He surprised us with a new haircut and cleaner clothes. More small talk followed until we realized that we were just repeating yesterday’s conversation. It was as if we were just waiting for visiting time to be over, and soon enough, the jail warden came in to tell us it was time to leave.

I don't know if he will ever have his freedom back. The law will be the judge of that. I just wish him safety and good health inside that forbidding place. Also, may he find all the solutions to the integral problems in my Math book, most of which eluded me. I'm quite sure he will.

There’s a lot to be thankful for.
hey you former HS classmates of mine who are silent viewers of this blog, go visit!

Friday, May 19, 2006

psst psst!

Miss nyo na ko no?



Monday, May 01, 2006

Personal Statement

My mom is a general practitioner, and as such, she knows almost everyone living in the small town I grew up in. Most of her patients are farmers who are not able to pay for her services in cash, so they prefer to pay in kind - live chickens, freshly picked vegetables, eggs, or whatever they have. The pharmacy we tried to run went bankrupt in no time because of the trading system that went on. But my mom didn't mind that. She enjoyed serving the community and the community loved her back.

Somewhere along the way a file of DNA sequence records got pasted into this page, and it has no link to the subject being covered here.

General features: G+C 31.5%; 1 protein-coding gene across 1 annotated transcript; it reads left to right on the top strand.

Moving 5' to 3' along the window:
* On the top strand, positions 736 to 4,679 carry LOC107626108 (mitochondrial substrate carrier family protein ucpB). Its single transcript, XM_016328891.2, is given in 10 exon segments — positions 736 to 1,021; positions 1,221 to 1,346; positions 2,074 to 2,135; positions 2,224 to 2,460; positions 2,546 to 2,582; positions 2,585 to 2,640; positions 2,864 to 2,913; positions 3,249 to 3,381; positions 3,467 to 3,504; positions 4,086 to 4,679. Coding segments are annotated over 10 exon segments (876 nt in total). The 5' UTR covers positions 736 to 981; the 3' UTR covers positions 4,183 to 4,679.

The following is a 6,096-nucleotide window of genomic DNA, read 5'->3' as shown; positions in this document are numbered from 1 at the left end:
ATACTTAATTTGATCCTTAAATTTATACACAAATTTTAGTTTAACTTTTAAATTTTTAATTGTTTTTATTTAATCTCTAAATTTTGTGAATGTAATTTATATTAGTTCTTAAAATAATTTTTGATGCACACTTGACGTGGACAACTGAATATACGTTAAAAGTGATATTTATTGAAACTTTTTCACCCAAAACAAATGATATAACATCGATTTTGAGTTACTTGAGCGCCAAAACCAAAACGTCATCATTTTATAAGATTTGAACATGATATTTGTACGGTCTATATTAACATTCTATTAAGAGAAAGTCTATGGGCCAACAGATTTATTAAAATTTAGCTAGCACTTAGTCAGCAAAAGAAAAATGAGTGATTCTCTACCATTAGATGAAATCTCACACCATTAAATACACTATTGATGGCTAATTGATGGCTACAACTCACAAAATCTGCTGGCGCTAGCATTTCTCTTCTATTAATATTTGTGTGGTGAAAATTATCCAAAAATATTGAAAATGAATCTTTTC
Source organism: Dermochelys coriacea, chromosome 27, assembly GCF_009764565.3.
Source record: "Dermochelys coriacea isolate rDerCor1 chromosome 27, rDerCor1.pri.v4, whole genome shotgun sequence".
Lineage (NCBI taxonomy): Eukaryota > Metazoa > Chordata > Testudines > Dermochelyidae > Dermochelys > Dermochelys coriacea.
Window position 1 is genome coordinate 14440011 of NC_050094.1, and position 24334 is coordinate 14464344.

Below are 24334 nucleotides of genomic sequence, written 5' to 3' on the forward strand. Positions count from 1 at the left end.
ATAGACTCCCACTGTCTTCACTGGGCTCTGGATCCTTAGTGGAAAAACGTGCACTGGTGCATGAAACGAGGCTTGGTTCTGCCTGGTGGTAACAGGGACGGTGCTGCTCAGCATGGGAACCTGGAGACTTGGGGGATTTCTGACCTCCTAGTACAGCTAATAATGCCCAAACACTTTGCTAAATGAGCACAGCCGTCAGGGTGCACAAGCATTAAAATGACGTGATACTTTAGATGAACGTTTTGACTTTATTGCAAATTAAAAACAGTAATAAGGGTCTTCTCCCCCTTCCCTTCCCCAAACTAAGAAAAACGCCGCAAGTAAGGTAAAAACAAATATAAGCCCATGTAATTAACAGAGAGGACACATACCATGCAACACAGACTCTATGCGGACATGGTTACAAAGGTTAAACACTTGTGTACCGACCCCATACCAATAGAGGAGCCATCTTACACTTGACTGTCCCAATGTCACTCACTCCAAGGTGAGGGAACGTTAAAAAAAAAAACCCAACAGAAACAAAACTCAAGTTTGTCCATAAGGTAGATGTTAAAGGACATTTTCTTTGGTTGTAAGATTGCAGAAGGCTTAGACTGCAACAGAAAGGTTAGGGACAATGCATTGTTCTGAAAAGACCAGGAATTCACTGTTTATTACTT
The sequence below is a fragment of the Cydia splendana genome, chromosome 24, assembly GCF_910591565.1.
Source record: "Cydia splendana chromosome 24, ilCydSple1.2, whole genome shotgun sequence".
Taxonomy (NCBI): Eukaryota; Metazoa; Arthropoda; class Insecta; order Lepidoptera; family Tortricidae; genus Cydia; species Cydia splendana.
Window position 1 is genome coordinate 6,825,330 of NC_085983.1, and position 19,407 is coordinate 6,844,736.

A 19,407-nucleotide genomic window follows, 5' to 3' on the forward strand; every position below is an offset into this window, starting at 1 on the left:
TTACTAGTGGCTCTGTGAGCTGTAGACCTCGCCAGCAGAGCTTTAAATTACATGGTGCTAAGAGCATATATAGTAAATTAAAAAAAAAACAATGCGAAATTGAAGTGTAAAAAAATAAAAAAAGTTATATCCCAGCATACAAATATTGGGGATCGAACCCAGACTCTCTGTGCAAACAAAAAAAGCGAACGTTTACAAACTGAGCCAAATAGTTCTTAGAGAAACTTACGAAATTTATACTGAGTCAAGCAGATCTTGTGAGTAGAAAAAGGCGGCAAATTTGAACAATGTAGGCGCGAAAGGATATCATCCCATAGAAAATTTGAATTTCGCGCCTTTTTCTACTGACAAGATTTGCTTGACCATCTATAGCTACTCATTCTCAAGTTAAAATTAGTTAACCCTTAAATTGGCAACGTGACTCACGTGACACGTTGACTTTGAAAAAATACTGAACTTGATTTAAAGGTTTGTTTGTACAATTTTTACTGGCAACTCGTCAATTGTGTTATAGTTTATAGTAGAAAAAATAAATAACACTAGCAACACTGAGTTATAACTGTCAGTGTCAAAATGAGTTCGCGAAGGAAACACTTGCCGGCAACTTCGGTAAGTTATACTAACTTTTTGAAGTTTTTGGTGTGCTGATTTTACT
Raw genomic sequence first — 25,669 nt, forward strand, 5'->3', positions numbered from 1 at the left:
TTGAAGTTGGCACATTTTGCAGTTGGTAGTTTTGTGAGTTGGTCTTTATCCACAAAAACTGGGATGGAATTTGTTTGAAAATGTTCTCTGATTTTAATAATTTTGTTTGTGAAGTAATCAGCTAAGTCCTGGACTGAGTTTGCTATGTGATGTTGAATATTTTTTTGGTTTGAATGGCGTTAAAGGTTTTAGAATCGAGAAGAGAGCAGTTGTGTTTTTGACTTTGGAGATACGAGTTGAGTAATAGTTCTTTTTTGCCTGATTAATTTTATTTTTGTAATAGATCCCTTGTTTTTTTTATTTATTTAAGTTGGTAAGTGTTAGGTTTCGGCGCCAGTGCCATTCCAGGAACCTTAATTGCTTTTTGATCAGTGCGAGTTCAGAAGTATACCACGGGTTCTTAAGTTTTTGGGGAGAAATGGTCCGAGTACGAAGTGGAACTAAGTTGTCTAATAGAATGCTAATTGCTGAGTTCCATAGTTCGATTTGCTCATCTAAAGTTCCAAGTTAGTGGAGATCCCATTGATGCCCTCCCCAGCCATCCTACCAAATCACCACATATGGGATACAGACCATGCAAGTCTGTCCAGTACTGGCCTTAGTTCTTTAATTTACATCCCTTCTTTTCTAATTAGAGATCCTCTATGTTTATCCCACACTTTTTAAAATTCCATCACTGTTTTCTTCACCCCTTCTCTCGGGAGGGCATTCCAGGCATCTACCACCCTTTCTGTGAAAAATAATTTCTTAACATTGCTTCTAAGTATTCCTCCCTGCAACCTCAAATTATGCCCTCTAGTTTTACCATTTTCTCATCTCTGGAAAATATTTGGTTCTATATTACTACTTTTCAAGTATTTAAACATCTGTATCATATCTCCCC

Dealing with people has always been a natural instinct for me. My ability to connect easily with all types of patients, from small children, to the mentally ill, to the frail elderly has always served me well. There are difficult ones,occasionally, but I manage to earn their trust eventually, something which I believe is the most important aspect in a patient-doctor relationship.

While doing my Pediatrics rotation in the out patient department one day, I heard my name being called out as the next patient for a well baby visit. Thinking this was a prank, I checked out the chart myself. Surprisingly, it really had Baby Boy DUKE written on it. A mother smiled at me carrying her month-old baby and told me she named him after the intern who took very good care of her when she delivered her son. I was flattered. Just a month ago, this woman was my patient. Today, it was her son I was attending to.